How Steve Smith's Versatility Fuels the Panthers' Passing Game

David Banks

A lot of parallels can be drawn between the 2000 Carolina Panthers and the 2012 incarnation of the team. Both teams were coming off an encouraging season spurred by an offensive resurgence but were let down by a porous defense. Both teams improved defensively but struggled to find consistency on offense. After slow starts both teams finished strong to end the year with a 7-9 mark.

In the off-season, both teams had some holes to fill, chief among them being a second receiver to line across from their star wide-out. The 2012 Panthers chose to look in-house for a second option. The 2000 Panthers found theirs in the third round of the NFL Draft when they took a small play-maker out of Utah named Steve Smith.

On Draft day, Smith was seen primarily as a kick returner who may be able to develop into a threat out of the slot in due time. At 5-foot-9, 189, he was seen as a guy who could stretch the defense with his 4.4 speed, but not one who could operate as a team's featured receiver.

What those draft experts were missing out on was Smith's toughness. Though he certainly has had his fair share of injuries, Smith has never shied away from taking hits and going over the middle for tough catches. And with a 38-inch vertical, Smith has been a red zone threat throughout his career.

It's that versatility that has set Smith apart from the returner/receiver archetype that has pervaded the NFL in the last decade-plus. Baltimore's Torrey Smith has flashed big-play ability but hasn't shown the toughness or consistency to match Smith's accomplishments. The same could be said about his teammate Jacoby Jones, Chicago's Devin Hester, and older examples like Dante Hall. Even a guy like Wes Welker, who has made multiple Pro Bowls, doesn't threaten the defense all over the field like Number 89.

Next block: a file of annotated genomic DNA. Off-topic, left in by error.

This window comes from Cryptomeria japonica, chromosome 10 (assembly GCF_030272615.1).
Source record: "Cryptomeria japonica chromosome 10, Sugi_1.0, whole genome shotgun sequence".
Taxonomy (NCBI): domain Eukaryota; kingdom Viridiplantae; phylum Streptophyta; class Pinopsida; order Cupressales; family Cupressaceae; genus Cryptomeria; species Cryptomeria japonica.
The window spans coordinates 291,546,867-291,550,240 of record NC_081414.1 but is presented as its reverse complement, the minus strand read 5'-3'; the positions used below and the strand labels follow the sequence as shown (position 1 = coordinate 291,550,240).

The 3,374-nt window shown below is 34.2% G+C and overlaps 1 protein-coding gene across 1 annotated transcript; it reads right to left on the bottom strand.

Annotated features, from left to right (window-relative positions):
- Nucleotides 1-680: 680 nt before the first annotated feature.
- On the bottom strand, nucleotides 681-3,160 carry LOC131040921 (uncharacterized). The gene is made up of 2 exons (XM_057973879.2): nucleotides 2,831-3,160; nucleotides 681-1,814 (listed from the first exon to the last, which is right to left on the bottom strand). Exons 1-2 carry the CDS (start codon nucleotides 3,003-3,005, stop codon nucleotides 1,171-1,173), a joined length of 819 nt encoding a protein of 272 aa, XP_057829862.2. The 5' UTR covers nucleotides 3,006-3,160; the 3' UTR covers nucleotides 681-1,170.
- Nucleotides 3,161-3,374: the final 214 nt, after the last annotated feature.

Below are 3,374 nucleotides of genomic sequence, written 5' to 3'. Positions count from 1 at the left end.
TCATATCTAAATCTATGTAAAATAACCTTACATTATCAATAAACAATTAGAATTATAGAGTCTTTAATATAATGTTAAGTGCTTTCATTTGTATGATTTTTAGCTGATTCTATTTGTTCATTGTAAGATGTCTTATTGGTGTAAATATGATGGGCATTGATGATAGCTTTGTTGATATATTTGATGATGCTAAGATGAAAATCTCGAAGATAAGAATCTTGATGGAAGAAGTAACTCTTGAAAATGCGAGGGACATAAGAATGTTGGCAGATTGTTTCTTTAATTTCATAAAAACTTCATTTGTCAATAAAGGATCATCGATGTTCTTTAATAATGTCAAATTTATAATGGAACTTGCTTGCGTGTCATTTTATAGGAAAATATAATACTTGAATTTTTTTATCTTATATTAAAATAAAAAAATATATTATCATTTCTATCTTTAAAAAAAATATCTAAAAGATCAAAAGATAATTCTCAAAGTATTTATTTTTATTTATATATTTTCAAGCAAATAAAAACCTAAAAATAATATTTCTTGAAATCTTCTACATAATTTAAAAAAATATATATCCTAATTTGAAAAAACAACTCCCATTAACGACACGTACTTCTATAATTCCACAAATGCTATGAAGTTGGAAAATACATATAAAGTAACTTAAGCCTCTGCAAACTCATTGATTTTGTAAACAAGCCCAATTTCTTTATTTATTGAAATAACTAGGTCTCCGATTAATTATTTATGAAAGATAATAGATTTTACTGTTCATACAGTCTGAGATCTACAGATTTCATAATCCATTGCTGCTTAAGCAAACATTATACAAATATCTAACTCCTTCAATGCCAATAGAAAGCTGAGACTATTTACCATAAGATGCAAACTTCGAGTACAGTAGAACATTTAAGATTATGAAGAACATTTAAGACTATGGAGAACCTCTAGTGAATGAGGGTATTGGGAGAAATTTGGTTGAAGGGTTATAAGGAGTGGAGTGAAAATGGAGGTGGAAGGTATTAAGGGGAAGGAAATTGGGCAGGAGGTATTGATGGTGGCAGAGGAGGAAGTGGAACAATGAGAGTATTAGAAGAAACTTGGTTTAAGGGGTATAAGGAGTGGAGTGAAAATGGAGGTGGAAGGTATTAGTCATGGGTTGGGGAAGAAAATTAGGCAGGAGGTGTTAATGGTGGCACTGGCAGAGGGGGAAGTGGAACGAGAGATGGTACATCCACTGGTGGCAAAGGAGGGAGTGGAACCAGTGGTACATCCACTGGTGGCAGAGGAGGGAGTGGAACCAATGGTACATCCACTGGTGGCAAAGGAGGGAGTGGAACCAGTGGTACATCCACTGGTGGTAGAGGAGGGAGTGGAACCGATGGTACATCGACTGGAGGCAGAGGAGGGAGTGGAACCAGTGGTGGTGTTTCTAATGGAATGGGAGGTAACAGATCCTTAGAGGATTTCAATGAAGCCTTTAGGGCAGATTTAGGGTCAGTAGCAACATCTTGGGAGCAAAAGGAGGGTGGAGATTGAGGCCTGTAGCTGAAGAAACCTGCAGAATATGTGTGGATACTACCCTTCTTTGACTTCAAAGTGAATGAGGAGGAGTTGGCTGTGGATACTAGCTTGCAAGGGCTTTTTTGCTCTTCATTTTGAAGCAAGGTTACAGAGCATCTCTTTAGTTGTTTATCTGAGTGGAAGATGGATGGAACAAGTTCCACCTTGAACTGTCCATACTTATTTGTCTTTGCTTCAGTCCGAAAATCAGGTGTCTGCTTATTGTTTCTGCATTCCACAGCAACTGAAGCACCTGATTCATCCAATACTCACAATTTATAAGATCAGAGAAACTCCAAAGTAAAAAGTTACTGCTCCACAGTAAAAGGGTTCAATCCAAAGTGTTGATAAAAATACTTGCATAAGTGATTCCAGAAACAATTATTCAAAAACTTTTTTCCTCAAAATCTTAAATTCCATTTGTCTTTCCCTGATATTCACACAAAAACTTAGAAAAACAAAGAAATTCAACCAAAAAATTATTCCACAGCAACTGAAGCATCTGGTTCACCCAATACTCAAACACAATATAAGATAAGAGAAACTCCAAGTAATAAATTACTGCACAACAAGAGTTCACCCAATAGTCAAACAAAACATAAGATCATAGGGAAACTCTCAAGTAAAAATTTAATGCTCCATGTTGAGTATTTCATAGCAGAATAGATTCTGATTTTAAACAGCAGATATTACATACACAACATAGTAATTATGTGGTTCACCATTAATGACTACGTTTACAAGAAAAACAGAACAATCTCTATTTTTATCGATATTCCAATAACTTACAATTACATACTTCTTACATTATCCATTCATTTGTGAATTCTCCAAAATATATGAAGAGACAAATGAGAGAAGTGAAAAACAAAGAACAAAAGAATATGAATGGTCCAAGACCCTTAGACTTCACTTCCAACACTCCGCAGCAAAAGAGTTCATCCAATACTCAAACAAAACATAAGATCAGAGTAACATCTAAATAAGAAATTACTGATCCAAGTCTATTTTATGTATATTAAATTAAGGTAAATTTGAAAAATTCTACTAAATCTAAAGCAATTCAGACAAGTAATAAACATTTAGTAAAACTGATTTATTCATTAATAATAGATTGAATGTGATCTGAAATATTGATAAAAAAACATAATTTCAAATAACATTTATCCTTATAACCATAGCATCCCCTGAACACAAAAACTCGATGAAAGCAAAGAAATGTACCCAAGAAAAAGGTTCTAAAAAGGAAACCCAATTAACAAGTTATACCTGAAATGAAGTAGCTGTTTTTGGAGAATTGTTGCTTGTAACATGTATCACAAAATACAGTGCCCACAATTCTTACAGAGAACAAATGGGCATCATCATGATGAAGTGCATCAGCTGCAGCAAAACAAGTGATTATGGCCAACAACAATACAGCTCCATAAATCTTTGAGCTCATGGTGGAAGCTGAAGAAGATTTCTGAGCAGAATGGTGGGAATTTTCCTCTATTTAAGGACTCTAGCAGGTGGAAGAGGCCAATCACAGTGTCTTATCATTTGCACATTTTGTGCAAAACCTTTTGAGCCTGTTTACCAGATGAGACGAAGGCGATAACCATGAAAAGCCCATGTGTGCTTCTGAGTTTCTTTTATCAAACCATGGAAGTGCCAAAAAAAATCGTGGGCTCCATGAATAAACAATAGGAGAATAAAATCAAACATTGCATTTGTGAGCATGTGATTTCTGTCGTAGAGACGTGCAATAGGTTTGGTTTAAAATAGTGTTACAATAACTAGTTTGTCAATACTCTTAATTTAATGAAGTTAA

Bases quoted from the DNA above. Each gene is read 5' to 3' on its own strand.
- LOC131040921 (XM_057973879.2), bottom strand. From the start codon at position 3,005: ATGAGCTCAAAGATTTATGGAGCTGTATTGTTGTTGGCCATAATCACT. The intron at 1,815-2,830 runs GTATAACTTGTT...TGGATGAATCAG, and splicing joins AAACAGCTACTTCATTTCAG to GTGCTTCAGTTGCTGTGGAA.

Take, for example, Smith's game against the Falcons last December. The following is a representation of every route run by Smith that game overlaid on one image. (The green circles represent receptions and the red represents incomplete targets.)


Smith runs routes and catches passes all over the field -- short over the middle, deep over the middle, intermediate routes on the left sideline, short routes on the right sideline, etc. He puts pressure on the entire defense because he can run every route on the route tree: Because of Smith's speed, which is still elite at age 34, the 9-route is always a threat. But if a corner plays off-coverage, that opens up the three-step passing game (slants, hitches and hooks) which Smith can turn into big gains. If the corner presses, he has the physicality to beat the press.

But Smith's most dangerous route is the deep dig (the 4-route on the route tree). Smith has been running this route since his breakout season in 2005. How many times have you seen Smith catch a ball about 15 yards down the middle of the field, put a move on a helpless defender and turn up-field for a large chunk of yardage? Too many to count.

The answer's the same for opposing defensive coordinators. And with all the attention on Smith, the Panthers' other receivers have feasted on underneath routes -- most notably Brandon LaFell. The Panthers run the deep dig out of a variety of personal groupings and formations, but the route combinations are usually the same.


Smith will run the deep dig at 15 yards. A decoy receiver will run a streak to clear out the safety. And the second receiver will run a shallow cross to put pressure on the defenders over the middle.

If the shallow cross draws their attention, Newton has an easy throw to Smith (see the play at 0:40 in the video below); if they drop deep, the receiver on the shallow cross (usually LaFell) is wide open with some breathing room to turn and run for a big gain (2:55).

Smith scored a touchdown on his first NFL touch back in 2001 and hasn't stopped making plays in a variety of ways ever since. Unfortunately those 2001 Panthers finished with a 1-15 record. Carolina fans are hoping for the parallels between the 2000 and 2012 teams to end before the team gets to that point; but if they don't, there's yet another elite pass rusher available at the top of the draft from a Carolina school. Just saying.

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